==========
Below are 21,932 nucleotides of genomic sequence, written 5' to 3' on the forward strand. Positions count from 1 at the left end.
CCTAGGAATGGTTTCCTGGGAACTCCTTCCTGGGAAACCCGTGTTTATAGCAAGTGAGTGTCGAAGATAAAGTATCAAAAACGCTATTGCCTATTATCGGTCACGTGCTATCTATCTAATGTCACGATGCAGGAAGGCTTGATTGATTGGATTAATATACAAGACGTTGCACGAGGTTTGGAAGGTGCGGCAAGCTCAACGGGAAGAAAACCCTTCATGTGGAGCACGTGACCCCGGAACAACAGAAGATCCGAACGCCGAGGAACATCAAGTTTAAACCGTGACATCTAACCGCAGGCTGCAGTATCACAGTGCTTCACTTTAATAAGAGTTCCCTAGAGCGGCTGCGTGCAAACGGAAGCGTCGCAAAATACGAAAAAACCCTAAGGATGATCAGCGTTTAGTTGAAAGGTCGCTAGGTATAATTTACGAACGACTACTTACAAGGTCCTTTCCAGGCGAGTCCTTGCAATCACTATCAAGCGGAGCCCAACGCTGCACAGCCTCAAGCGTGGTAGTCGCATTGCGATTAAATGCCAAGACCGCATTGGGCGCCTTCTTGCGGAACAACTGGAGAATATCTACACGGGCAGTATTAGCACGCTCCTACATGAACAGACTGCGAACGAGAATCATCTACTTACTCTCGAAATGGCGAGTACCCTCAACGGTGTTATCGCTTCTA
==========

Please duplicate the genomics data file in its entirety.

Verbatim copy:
Below are 21,932 nucleotides of genomic sequence, written 5' to 3' on the forward strand. Positions count from 1 at the left end.
CCTAGGAATGGTTTCCTGGGAACTCCTTCCTGGGAAACCCGTGTTTATAGCAAGTGAGTGTCGAAGATAAAGTATCAAAAACGCTATTGCCTATTATCGGTCACGTGCTATCTATCTAATGTCACGATGCAGGAAGGCTTGATTGATTGGATTAATATACAAGACGTTGCACGAGGTTTGGAAGGTGCGGCAAGCTCAACGGGAAGAAAACCCTTCATGTGGAGCACGTGACCCCGGAACAACAGAAGATCCGAACGCCGAGGAACATCAAGTTTAAACCGTGACATCTAACCGCAGGCTGCAGTATCACAGTGCTTCACTTTAATAAGAGTTCCCTAGAGCGGCTGCGTGCAAACGGAAGCGTCGCAAAATACGAAAAAACCCTAAGGATGATCAGCGTTTAGTTGAAAGGTCGCTAGGTATAATTTACGAACGACTACTTACAAGGTCCTTTCCAGGCGAGTCCTTGCAATCACTATCAAGCGGAGCCCAACGCTGCACAGCCTCAAGCGTGGTAGTCGCATTGCGATTAAATGCCAAGACCGCATTGGGCGCCTTCTTGCGGAACAACTGGAGAATATCTACACGGGCAGTATTAGCACGCTCCTACATGAACAGACTGCGAACGAGAATCATCTACTTACTCTCGAAATGGCGAGTACCCTCAACGGTGTTATCGCTTCTA